Lansman had made his task much more difficult by being authoritarian in his running of Momentum. This meant that support for him in his own movement was lukewarm. Nor had he secured the backing of the influential Shadow Chancellor. Furthermore, there is some merit in the idea that it is the right time for Labour to have a female General Secretary.
However, Lansman was also faced with anti-Semitism and extraordinary hostility from some sections of the broader labour movement. Since the international financial crisis, conspiracy theories have proliferated. The hatred of Jews has intensified. While the Labour Party has taken the issue seriously, it has not been possible to eradicate the problem at all levels. The unfortunate confusion in some quarters about the difference between anti-Semitism and legitimate criticism of Israel has only served to muddy the waters. Lansman has experienced anti-Semitism in the past and his recent friction with George Galloway was a reminder that he is a sensitive individual.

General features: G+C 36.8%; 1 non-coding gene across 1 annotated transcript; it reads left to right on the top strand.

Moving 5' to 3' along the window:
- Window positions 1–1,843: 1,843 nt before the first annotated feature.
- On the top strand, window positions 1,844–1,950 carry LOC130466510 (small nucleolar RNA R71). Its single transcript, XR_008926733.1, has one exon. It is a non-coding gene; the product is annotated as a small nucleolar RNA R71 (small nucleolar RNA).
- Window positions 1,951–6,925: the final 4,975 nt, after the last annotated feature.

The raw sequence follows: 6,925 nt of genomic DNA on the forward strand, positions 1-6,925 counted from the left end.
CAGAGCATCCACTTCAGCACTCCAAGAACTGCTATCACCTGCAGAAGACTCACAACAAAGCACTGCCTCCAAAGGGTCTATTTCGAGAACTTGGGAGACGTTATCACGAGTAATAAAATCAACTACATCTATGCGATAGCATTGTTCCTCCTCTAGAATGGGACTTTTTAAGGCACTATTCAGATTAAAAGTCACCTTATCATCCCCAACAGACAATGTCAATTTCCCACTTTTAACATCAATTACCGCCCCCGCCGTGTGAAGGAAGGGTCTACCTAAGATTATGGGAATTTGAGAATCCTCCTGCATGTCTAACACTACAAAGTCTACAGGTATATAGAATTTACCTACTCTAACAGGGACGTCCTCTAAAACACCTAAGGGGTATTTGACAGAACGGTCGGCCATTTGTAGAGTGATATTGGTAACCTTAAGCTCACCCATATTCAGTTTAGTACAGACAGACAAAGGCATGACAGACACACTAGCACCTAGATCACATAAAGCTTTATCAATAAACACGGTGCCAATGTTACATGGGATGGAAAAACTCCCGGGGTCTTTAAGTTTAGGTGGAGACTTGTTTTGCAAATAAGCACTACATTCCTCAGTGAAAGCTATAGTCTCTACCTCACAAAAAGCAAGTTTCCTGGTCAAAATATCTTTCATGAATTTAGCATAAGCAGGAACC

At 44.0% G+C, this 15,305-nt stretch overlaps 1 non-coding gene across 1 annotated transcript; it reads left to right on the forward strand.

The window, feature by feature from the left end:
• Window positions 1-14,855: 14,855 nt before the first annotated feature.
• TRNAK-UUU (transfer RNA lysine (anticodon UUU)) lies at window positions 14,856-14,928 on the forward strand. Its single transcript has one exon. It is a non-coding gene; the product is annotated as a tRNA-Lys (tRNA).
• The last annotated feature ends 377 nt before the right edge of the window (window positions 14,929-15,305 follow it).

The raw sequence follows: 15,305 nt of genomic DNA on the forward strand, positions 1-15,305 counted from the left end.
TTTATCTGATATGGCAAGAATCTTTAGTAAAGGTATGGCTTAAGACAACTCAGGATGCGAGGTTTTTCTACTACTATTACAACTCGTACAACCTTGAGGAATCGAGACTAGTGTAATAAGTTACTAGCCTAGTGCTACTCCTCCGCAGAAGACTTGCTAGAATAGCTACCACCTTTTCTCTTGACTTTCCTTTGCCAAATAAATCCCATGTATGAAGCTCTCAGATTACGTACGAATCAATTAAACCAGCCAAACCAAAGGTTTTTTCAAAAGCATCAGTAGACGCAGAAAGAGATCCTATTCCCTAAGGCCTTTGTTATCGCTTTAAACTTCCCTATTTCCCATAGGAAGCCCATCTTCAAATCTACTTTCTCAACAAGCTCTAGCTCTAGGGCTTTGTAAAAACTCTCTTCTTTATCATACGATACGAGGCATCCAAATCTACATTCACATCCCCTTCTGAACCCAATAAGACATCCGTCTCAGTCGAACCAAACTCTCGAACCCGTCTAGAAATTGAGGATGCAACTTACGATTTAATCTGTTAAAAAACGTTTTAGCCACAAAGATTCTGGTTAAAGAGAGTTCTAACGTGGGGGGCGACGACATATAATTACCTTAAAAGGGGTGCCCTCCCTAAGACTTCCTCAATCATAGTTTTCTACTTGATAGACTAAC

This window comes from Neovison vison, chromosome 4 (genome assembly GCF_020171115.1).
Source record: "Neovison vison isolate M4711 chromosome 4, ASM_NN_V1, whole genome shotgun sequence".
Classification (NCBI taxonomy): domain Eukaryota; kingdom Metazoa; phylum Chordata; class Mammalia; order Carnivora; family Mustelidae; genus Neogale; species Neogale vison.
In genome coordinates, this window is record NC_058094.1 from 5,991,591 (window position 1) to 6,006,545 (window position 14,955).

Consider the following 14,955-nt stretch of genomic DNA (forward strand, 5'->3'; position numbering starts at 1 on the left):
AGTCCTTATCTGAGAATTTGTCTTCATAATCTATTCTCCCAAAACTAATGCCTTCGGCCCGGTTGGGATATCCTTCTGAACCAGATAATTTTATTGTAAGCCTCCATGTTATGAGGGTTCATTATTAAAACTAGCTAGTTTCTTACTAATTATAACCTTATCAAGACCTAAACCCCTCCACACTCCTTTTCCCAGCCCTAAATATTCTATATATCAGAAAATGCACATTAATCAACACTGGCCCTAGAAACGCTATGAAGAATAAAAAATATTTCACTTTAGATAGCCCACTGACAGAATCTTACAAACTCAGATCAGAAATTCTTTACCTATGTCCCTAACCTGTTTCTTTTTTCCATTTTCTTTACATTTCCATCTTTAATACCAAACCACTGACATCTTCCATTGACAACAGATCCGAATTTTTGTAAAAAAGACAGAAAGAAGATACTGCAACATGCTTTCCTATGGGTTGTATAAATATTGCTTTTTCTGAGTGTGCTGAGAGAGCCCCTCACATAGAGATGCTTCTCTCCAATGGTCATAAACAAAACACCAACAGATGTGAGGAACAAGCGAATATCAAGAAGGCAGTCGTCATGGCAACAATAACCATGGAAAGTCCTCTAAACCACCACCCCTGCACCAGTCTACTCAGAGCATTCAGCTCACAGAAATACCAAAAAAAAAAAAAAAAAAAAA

Lansman is a diminished figure after his defeat by the party machine. But he was right to attempt to inject democracy into the system. Ordinary Labour members may be grateful because he has shone a light on the complex workings of the party elite. His move also further exposed the reactionary nature of the journalist Nick Cohen. Cohen attacked union leaders without restraint and revealed his true character. Perhaps Lansman should console himself by thinking on lines once set down by Lenin:
“The big pleasure (of having a united Party) was bound to outweigh, and did outweigh, the little annoyances (in the shape of the squabbling over co-option).”